Paxil Dangerous for Teens, Previous Study Flawed
In 2001, the publication of Study 329 prompted a 36 percent increase in prescriptions for Paxil (paroxetine), as it led healthcare providers to believe that Paxil was safe for use in adolescents. Yet, a reassessment of the same clinical data questions the accuracy of the original study and has concluded that the drug is not necessarily safe for young people and does not necessarily provide a measurable benefit. The re-analysis was published in the September 17, 2015 issue of The BMJ (formerly the British Medical Journal).
Paxil is an antidepressant. It is classified as a selective serotonin reuptake inhibitor (SSRI), which is believed to work by affecting the balance of certain chemicals in the brain. Paxil may be prescribed to treat patients who have been diagnosed with depression, obsessive-compulsive disorder, anxiety disorders, post-traumatic stress disorder (PTSD), and premenstrual dysphoric disorder (PMDD).
Antidepressants such as Paxil are associated with a possible increased risk of suicidal thoughts and actions when the drugs are used by young patients. Other serious side effects of Paxil may include hallucinations, agitation, mania, hypomania, and serotonin syndrome.
Paxil study questioned
The now-infamous Study 329 has long been a source of controversy among clinicians. The trial was funded by the makers of Paxil, GlaxoSmithKline. It involved 275 children between the ages of 12 and 18, all of whom were diagnosed with major depression. The study participants were divided into three groups. One group received Paxil, another received Tofranil (imipramine) – which is another type of antidepressant – and the third group received a placebo pill.
Dr. Martin Keller of Brown University, who led Study 329, monitored depression scores among the study participants over eight weeks. On a standard depression questionnaire, the group of kids taking Paxil did not show an improvement as compared to the other groups. However, the Paxil group did rate more favorably on secondary measures. Clinicians typically perceive secondary measures as being the medical equivalent of circumstantial evidence.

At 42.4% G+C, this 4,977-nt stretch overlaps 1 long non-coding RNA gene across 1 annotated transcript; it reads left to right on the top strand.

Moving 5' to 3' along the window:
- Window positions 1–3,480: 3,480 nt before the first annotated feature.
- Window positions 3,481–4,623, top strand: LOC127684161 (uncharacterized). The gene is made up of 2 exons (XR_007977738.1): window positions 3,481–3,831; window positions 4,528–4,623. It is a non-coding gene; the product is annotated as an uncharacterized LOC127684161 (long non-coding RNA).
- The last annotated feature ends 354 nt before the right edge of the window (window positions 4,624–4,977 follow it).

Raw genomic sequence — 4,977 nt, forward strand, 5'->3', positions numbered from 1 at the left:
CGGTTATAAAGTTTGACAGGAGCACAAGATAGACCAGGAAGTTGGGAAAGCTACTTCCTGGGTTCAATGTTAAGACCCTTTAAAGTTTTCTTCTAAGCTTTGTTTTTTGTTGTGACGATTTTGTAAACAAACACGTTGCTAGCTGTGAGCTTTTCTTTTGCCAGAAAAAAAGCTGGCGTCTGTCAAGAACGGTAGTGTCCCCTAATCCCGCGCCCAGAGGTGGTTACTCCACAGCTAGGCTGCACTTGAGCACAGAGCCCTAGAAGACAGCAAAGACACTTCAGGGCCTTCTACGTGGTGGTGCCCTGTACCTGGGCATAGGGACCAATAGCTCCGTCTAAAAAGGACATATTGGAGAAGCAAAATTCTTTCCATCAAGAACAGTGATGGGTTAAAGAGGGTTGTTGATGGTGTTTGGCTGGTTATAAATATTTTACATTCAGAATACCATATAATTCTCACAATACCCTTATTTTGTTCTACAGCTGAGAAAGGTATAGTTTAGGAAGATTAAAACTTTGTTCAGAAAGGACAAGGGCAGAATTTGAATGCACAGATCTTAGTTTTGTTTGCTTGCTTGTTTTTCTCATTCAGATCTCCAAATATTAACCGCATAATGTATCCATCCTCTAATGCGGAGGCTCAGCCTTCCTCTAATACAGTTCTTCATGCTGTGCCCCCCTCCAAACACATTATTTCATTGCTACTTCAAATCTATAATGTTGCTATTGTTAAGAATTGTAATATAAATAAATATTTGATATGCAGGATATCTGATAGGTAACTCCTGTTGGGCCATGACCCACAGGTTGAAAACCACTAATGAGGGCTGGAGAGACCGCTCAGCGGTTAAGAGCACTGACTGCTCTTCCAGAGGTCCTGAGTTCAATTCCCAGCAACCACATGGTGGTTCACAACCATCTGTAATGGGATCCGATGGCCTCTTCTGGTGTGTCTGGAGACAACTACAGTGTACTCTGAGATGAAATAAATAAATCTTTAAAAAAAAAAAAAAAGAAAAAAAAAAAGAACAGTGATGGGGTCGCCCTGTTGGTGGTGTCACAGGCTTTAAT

Re-analysis of Study 329
Study 329 was published in the Journal of the American Academy of Child and Adolescent Psychiatry. However, many researchers began criticizing the study shortly after it was published, claiming that the report understated the risks of Paxil and overstated its potential benefits. Until recently, GlaxoSmithKline had not made the raw data from Study 329 available to independent researchers. When the data were made available, the researchers who conducted the re-analysis came to the polar opposite conclusion as the original researchers.
The researchers who collaborated on the new report claimed that the results were misleading because of the way in which the original researchers evaluated the data. For instance, the original researchers allegedly downplayed the incidences of suicidal ideas and self-injurious actions. The new researchers claimed that some of these incidences were misclassified as “emotional lability,” which refers to unexpected laughter or crying.
The new report also suggests that the trial researchers did not take into consideration data that revealed potential harmful effects of Paxil because they considered the differences between Paxil and the placebo outcomes to be not statistically significant.
- The New York Times, Antidepressant Paxil Is Unsafe for Teenagers, New Analysis Says, http://www.nytimes.com/2015/09/17/health/antidepressant-paxil-is-unsafe-for-teenagers-new-analysis-says.html
- HealthDay, Antidepressant Paxil Isn't Safe for Teens, New Analysis Says, http://consumer.healthday.com/kids-health-information-23/adolescents-and-teen-health-news-719/paxil-re-evaluation-703356.html